London: Wayne Rooney has told David Moyes he is ready to face Everton on Sunday after returning to training at Manchester United following a recent toe injury.
Moyes, the United manager, had been ready to rest Rooney for the trip to Goodison Park — the Scot’s first visit to Everton since leaving for Old Trafford at the end of last season — in an effort to ensure that the player’s injury was given sufficient time to heal.
Moyes had claimed after United’s Champions League defeat against Bayern Munich last week that Rooney had struggled to kick the ball properly because of the discomfort caused by the injury.
But despite initial concerns that the 28-year-old had suffered a chipped bone in a toe, United are now confident that Rooney experienced nothing more than heavy bruising when sustaining the injury during the first leg of the tie against the German champions two weeks ago.
The former Everton forward trained with the first team at Carrington on Thursday and has convinced Moyes that he is fit enough to play against Roberto Martinez’s team.
While Rooney’s return will come as welcome news for Moyes, he can be sure of one thing when he makes his return to Goodison Park on Sunday is, unlike last time, there will be no guard of honour.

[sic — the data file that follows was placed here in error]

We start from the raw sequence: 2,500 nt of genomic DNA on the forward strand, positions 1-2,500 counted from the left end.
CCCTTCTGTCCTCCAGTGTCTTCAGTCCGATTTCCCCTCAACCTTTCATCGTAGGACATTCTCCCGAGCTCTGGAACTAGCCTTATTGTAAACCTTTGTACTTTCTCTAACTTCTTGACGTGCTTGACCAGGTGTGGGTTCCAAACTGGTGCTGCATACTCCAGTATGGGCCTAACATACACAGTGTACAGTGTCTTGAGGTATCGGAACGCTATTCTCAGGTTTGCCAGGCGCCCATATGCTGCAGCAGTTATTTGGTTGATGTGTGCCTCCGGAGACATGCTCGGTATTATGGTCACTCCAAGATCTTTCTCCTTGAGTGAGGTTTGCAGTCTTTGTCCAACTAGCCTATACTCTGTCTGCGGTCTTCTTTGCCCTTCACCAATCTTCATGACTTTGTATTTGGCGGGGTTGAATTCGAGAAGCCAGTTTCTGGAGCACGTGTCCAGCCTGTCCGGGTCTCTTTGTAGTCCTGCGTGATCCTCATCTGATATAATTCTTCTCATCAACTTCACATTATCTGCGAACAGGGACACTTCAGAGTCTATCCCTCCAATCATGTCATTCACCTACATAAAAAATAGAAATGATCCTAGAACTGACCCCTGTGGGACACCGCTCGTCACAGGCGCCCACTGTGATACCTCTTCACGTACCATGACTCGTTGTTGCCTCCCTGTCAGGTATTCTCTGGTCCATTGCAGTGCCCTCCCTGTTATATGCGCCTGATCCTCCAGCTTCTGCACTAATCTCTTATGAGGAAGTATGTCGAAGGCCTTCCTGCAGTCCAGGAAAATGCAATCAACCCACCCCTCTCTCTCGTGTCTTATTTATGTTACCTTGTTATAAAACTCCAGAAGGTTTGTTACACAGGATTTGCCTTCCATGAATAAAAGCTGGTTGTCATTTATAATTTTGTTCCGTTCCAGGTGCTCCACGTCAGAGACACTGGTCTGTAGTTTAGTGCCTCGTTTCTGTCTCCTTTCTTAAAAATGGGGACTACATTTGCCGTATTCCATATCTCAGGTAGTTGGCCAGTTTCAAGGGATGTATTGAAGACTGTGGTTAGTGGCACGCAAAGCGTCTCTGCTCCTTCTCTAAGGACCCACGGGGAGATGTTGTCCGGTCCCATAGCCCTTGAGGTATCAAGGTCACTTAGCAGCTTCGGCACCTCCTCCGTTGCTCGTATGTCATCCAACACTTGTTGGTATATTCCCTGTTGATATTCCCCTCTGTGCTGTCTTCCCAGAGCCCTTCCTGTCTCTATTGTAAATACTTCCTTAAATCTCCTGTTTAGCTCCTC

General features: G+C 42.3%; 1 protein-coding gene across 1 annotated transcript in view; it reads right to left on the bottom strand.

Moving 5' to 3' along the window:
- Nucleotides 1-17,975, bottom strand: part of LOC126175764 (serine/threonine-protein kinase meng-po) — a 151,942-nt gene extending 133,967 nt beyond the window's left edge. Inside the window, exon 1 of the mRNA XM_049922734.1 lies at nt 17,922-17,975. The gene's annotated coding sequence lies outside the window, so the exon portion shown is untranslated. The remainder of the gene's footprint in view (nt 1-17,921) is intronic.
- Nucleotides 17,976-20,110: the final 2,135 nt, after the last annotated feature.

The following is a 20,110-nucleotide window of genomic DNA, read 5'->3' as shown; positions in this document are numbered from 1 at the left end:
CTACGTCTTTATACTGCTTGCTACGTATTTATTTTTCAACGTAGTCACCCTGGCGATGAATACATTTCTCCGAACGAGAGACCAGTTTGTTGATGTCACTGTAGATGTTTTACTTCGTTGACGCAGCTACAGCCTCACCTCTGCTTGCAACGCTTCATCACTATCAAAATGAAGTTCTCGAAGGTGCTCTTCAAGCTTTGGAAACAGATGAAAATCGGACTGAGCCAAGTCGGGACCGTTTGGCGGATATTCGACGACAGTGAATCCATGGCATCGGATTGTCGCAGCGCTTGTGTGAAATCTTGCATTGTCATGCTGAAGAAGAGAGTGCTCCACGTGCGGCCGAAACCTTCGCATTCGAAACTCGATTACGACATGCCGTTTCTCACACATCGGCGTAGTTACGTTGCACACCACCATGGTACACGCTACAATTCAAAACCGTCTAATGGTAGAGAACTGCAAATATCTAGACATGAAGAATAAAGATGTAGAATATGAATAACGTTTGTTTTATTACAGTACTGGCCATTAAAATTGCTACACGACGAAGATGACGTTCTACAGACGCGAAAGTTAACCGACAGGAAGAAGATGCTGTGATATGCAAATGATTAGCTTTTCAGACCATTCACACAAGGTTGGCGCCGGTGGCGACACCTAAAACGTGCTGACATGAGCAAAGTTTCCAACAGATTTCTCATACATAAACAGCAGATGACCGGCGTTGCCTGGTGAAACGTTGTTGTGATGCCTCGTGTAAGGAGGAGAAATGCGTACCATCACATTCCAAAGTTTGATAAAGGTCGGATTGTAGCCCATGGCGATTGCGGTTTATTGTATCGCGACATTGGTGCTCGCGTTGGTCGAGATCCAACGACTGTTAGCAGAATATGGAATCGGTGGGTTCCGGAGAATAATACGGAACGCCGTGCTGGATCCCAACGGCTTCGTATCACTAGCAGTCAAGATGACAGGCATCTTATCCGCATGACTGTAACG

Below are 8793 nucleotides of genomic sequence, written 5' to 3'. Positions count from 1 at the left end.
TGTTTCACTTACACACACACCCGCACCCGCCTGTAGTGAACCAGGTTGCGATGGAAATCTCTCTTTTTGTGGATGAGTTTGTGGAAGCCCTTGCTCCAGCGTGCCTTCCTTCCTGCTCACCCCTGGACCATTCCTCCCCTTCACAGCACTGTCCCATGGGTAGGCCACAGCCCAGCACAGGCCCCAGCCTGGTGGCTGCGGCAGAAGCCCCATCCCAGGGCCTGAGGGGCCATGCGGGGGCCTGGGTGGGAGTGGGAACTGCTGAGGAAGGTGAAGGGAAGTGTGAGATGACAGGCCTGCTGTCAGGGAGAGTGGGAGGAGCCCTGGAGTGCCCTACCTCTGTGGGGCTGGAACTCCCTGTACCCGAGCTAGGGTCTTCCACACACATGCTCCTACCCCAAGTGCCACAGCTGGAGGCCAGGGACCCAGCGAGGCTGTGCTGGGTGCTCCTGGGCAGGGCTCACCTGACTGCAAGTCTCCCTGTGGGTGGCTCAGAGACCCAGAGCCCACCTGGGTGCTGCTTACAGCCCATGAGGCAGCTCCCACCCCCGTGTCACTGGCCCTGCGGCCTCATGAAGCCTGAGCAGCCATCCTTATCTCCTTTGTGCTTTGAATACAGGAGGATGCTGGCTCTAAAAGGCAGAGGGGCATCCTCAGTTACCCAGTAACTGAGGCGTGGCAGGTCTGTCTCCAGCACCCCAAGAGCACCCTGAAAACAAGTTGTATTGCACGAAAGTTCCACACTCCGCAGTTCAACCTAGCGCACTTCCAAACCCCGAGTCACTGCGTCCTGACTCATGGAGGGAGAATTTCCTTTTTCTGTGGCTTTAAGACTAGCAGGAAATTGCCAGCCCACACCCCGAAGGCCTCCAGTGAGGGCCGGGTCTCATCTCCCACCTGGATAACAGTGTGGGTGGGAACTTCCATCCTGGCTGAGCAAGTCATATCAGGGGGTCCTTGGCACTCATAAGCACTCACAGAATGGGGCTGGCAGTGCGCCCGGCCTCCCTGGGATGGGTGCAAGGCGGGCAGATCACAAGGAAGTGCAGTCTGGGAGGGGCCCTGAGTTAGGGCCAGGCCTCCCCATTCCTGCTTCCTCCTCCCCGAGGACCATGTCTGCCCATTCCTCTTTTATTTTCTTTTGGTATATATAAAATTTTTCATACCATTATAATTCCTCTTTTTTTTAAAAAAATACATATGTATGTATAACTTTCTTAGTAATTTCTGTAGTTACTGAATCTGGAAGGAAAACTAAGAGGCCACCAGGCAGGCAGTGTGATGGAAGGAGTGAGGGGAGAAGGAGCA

Being Everton’s manager must seem a lifetime ago for Manchester United’s boss. The standing ovation greeting his farewell performance, universal approval for 10 years of sterling service and a lap of the pitch as the Evertonians said thank you and good luck.
A year on from announcing he was replacing Alex Ferguson, Moyes will feel trepidation where once there was only appreciation. At best his reception will be mixed when he leads United to his former home, and at worst there will be a repeat of the hostility he experienced when Everton won at Old Trafford last December.
“You’re getting sacked in the morning,” the visiting fans sang. Moyes was genuinely hurt and bewildered by the venom, many attributing this to the fickleness of the fans’ enthusiasm to burn today what they loved yesterday.
Whether such acrimony is judged unfair, it is slightly more nuanced than this. Although temporarily delayed when Moyes announced his departure, it was inevitable there would be a reaction eventually due to the unconventional manner of his exit.
To trace the origins of rancour from a section of Evertonians you need only recall the day Moyes confirmed he was heading to Old Trafford.
On the surface it seemed a classy and dignified way to leave a club, but others felt it was a damaging representation not of how admirably Moyes had performed at Goodison Park but how their club tolerated subservience to his long-term, personal ambition for too long.